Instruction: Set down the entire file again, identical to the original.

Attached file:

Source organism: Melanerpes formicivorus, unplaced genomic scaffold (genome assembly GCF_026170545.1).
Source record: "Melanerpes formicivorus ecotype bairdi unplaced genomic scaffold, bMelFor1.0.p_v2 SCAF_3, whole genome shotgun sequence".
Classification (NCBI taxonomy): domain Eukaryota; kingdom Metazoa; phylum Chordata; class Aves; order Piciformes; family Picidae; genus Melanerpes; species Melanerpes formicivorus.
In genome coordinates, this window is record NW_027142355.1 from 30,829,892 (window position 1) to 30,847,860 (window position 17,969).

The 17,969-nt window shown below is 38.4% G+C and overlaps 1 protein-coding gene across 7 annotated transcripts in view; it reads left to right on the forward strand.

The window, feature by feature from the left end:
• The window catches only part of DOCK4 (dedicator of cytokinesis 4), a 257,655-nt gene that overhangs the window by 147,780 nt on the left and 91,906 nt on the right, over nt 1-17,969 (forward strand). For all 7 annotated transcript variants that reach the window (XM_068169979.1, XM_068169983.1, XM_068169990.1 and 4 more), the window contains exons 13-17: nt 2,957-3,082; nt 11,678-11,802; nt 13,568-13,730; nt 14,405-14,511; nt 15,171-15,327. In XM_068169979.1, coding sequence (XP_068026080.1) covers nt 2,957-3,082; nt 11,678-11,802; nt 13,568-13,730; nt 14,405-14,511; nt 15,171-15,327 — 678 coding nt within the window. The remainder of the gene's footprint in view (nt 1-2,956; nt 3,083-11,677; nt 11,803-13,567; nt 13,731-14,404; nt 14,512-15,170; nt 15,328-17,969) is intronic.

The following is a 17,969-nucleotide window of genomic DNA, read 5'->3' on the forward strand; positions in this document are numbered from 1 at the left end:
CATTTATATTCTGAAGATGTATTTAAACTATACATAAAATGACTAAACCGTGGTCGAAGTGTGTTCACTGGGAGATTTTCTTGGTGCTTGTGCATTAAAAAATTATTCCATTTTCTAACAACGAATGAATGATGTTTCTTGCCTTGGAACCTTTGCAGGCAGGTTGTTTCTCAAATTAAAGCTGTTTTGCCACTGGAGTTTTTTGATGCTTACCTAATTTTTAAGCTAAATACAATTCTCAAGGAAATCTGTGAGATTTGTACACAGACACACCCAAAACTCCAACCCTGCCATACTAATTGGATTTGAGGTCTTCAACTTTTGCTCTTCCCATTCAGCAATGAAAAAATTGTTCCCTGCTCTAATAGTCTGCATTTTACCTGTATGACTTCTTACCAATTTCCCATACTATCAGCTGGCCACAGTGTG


Source organism: Melanerpes formicivorus, unplaced genomic scaffold (genome assembly GCF_026170545.1).
Source record: "Melanerpes formicivorus ecotype bairdi unplaced genomic scaffold, bMelFor1.0.p_v2 SCAF_3, whole genome shotgun sequence".
Classification (NCBI taxonomy): domain Eukaryota; kingdom Metazoa; phylum Chordata; class Aves; order Piciformes; family Picidae; genus Melanerpes; species Melanerpes formicivorus.
In genome coordinates, this window is record NW_027142355.1 from 30,829,892 (window position 1) to 30,847,860 (window position 17,969).

The 17,969-nt window shown below is 38.4% G+C and overlaps 1 protein-coding gene across 7 annotated transcripts in view; it reads left to right on the forward strand.

The window, feature by feature from the left end:
• The window catches only part of DOCK4 (dedicator of cytokinesis 4), a 257,655-nt gene that overhangs the window by 147,780 nt on the left and 91,906 nt on the right, over nt 1-17,969 (forward strand). For all 7 annotated transcript variants that reach the window (XM_068169979.1, XM_068169983.1, XM_068169990.1 and 4 more), the window contains exons 13-17: nt 2,957-3,082; nt 11,678-11,802; nt 13,568-13,730; nt 14,405-14,511; nt 15,171-15,327. In XM_068169979.1, coding sequence (XP_068026080.1) covers nt 2,957-3,082; nt 11,678-11,802; nt 13,568-13,730; nt 14,405-14,511; nt 15,171-15,327 — 678 coding nt within the window. The remainder of the gene's footprint in view (nt 1-2,956; nt 3,083-11,677; nt 11,803-13,567; nt 13,731-14,404; nt 14,512-15,170; nt 15,328-17,969) is intronic.

The following is a 17,969-nucleotide window of genomic DNA, read 5'->3' on the forward strand; positions in this document are numbered from 1 at the left end:
CATTTATATTCTGAAGATGTATTTAAACTATACATAAAATGACTAAACCGTGGTCGAAGTGTGTTCACTGGGAGATTTTCTTGGTGCTTGTGCATTAAAAAATTATTCCATTTTCTAACAACGAATGAATGATGTTTCTTGCCTTGGAACCTTTGCAGGCAGGTTGTTTCTCAAATTAAAGCTGTTTTGCCACTGGAGTTTTTTGATGCTTACCTAATTTTTAAGCTAAATACAATTCTCAAGGAAATCTGTGAGATTTGTACACAGACACACCCAAAACTCCAACCCTGCCATACTAATTGGATTTGAGGTCTTCAACTTTTGCTCTTCCCATTCAGCAATGAAAAAATTGTTCCCTGCTCTAATAGTCTGCATTTTACCTGTATGACTTCTTACCAATTTCCCATACTATCAGCTGGCCACAGTGTG